Worthing Pier in the past 

In 1862, the historic Worthing Pier was built and since has undergone several renovations and additions. The Southern Pavilion, located at the end of the pier, was added in the late 19th century serving a variety of purposes throughout its history, including a concert hall, nightclub, tea room and now, following an ambitious transformation, a lively restaurant venue.

Credit - ALF REGIS

Credit - Dan Thompson

As a concert hall in the early 20th century, the Southern Pavilion  attracted many famous performers, including the legendary composer and conductor Sir Thomas Beecham. Tragically, in 1933 a fire erupted, reducing the pavilion to ashes. It was rebuilt in the Art Deco style and reopened in 1935 at a cost of £18,000. Setbacks were sustained during World War II, which saw the pier and pavilion transformed into a military base, including the blowing of a hole in a section of the pier to stop German ships unloading troops and supplies at the pierhead in the event of an invasion. Following the war, the pavilion was restored to its former glory and once again became a hub for entertainment and joy.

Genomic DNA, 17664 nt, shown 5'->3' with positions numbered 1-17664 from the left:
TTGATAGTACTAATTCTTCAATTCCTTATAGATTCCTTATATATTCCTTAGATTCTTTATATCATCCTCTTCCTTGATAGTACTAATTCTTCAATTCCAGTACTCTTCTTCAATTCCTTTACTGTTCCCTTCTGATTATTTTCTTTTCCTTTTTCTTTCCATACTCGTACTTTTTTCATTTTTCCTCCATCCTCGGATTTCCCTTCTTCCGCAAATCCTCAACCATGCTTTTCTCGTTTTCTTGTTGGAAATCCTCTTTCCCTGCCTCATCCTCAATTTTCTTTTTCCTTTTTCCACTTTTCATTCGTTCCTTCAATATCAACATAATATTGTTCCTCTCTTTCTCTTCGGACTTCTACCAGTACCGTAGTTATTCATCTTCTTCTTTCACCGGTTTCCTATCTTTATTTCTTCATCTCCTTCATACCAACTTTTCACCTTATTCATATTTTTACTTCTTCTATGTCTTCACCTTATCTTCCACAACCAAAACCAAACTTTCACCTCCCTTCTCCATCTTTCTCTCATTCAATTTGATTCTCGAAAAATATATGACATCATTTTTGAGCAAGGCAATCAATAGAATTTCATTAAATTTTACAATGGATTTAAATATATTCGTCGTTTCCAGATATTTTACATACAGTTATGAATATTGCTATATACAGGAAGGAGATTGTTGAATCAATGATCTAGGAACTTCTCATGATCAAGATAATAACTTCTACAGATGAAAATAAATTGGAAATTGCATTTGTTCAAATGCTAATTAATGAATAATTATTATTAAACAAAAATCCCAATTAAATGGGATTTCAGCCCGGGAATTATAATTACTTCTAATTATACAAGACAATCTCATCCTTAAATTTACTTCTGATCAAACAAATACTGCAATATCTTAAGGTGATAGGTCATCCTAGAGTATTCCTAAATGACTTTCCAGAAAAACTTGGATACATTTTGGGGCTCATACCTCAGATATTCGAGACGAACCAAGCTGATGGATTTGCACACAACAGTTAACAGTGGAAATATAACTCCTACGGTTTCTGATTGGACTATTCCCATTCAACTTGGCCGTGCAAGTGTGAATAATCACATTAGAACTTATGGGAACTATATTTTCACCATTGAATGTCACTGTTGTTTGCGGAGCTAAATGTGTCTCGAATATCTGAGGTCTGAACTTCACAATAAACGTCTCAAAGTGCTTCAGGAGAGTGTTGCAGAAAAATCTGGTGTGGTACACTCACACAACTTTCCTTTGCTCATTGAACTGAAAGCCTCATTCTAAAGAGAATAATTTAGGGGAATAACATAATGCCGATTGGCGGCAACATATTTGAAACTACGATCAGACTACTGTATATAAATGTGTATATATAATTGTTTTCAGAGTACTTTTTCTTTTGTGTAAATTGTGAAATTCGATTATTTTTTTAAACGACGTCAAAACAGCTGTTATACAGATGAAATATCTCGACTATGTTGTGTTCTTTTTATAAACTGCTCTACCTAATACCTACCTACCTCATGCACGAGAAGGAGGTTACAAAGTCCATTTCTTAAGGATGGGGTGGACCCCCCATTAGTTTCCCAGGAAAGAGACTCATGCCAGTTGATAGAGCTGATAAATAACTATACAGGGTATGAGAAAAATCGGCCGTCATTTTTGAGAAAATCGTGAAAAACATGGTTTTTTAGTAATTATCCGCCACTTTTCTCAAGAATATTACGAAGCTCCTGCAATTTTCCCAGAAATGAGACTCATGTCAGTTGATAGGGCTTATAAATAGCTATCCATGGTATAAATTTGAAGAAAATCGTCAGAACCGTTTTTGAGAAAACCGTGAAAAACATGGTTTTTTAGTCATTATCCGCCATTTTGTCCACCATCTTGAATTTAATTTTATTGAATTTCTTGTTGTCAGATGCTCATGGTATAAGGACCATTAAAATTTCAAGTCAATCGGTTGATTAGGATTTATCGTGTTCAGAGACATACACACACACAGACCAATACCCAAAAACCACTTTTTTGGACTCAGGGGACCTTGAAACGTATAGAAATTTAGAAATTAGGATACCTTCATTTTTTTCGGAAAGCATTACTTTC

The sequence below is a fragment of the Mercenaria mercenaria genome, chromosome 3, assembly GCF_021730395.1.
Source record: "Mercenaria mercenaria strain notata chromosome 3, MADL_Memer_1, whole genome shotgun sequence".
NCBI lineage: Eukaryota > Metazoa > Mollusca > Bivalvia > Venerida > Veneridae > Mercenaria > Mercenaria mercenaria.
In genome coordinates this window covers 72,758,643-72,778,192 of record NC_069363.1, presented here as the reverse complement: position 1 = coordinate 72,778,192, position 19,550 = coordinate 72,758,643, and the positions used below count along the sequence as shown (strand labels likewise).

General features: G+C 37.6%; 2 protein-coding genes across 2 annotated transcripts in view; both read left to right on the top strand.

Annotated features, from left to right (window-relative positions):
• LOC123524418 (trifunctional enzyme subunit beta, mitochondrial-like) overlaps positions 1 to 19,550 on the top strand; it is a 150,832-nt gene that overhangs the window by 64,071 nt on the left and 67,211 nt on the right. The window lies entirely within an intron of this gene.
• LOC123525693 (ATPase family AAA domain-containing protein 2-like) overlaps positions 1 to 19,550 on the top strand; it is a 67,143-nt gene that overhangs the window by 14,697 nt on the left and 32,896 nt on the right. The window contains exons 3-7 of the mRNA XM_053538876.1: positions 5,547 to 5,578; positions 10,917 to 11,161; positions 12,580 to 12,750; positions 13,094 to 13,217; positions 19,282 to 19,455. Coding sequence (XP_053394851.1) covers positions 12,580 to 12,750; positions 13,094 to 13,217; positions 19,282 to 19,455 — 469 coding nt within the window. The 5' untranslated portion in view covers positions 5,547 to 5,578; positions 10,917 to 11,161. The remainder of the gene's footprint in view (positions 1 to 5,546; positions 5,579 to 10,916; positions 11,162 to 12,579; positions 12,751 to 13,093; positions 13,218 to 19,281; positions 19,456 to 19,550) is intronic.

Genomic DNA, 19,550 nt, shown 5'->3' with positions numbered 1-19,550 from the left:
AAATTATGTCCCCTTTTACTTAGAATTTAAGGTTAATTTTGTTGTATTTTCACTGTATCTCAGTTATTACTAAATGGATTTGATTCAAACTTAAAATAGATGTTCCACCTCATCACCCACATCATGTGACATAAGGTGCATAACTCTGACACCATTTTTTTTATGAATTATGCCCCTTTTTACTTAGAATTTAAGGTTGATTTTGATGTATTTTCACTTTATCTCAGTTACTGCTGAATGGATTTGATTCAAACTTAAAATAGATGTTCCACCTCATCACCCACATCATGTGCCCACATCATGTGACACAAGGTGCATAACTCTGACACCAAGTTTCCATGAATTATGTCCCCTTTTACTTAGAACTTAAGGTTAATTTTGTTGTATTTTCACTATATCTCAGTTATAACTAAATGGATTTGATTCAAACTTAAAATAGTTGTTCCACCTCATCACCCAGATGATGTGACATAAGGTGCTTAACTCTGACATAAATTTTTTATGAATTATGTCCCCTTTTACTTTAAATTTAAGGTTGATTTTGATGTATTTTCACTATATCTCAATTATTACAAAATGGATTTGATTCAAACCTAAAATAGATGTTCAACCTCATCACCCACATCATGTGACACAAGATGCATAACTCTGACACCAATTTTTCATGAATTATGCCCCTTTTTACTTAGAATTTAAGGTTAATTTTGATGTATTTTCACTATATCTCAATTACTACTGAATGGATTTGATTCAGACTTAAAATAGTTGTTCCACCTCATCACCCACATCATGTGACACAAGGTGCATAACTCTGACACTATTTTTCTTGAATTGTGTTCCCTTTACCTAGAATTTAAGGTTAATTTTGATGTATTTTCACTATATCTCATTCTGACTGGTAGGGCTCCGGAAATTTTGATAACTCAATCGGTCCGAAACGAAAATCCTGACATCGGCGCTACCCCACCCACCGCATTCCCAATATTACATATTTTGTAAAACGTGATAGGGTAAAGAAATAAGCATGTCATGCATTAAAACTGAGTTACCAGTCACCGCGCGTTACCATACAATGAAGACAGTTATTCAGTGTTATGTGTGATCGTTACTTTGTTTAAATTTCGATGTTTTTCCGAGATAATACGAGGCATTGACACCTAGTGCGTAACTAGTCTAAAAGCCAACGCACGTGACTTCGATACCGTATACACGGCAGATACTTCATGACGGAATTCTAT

In the late 1970s, after lying dormant, The Southern Pavilion underwent further transformations as its history continued and in June 1985 it opened as Simpson’s Bar, a seasonal cafe. Unfortunately, this venture was short-lived, and by 1990, the building was once again searching for new tenants. This void was later filled by Rutherford’s nightclub, which remained open until 2003 and was then rebranded as ‘Lush’. In 2007, the building underwent another renovation, this time reopening as ‘The Pier’ nightclub.

In 2013, two local businessmen transformed the Grade II listed Southern Pavilion building into a venue for weddings, conferences, and private parties, including a restaurant and tea room. By now, the Southern Pavilion had gained recognition as an important historical landmark and a testament to the rich heritage of Worthing Pier and the town itself. Unfortunately, no measures had been taken to preserve the heritage of the building during previous renovations, and by 2019 virtually none of the original interior remained.